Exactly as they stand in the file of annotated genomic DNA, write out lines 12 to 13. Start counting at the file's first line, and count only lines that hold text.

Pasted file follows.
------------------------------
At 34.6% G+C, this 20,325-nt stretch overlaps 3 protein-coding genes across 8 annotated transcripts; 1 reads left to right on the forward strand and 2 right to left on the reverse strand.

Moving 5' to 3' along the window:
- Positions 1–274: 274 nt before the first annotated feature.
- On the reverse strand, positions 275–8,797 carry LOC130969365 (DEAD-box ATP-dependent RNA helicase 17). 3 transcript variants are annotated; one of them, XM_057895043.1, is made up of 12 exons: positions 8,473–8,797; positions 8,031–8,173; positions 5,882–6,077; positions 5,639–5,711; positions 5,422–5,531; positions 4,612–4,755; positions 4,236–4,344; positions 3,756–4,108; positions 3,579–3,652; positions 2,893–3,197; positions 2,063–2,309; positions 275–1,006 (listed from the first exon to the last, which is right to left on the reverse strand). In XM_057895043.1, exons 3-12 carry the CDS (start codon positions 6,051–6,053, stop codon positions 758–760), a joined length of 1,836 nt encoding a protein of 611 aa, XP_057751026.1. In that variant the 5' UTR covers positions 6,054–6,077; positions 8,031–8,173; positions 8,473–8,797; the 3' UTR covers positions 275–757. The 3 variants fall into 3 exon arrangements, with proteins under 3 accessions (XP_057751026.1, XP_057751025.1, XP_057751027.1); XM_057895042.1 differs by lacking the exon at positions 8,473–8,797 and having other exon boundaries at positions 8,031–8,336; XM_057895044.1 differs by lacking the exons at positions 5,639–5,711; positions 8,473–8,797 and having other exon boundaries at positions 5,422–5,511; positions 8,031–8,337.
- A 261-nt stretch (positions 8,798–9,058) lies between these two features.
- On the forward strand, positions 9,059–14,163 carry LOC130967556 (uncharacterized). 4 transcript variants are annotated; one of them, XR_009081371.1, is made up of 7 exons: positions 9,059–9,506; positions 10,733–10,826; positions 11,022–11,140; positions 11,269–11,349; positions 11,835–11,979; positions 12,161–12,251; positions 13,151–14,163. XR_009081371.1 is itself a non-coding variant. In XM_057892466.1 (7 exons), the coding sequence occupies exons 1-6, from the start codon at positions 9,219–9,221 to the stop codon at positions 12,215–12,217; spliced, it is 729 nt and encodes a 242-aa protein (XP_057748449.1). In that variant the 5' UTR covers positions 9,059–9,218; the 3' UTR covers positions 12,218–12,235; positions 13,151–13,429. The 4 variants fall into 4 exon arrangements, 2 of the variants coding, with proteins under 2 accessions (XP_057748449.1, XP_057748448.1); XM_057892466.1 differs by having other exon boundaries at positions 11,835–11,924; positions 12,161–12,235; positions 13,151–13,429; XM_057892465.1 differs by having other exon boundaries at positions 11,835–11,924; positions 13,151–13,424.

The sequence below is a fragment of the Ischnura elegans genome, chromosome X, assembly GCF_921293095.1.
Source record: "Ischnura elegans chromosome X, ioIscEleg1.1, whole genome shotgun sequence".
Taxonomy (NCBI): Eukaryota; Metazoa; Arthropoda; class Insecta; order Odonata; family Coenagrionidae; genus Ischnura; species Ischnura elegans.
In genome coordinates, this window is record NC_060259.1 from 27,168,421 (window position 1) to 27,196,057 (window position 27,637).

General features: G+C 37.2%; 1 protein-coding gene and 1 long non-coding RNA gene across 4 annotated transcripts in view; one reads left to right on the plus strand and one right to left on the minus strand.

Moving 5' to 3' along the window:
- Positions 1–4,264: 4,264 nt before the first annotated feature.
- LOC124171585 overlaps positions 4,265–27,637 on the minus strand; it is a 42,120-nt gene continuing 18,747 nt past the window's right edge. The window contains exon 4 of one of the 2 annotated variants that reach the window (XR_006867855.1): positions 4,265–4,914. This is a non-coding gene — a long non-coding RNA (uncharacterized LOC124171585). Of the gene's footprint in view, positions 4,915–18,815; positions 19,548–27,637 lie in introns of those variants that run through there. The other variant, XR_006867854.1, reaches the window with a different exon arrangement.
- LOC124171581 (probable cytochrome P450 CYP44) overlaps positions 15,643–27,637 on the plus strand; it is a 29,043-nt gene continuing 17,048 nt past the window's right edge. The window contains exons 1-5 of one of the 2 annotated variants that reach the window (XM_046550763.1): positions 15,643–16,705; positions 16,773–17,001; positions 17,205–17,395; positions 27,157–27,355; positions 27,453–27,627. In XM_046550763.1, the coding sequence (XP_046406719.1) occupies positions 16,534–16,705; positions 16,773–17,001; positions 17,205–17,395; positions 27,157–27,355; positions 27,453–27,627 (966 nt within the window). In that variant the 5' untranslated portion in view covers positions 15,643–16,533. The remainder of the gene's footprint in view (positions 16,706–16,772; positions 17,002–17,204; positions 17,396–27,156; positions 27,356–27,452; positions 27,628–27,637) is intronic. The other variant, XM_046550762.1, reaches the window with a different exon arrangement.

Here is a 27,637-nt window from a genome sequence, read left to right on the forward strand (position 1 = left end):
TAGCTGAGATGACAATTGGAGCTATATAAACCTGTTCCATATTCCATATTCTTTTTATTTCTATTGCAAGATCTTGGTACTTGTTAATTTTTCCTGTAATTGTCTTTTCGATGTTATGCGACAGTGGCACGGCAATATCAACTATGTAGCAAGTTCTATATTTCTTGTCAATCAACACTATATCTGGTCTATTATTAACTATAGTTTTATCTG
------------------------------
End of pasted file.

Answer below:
Moving 5' to 3' along the window:
- Positions 1–4,264: 4,264 nt before the first annotated feature.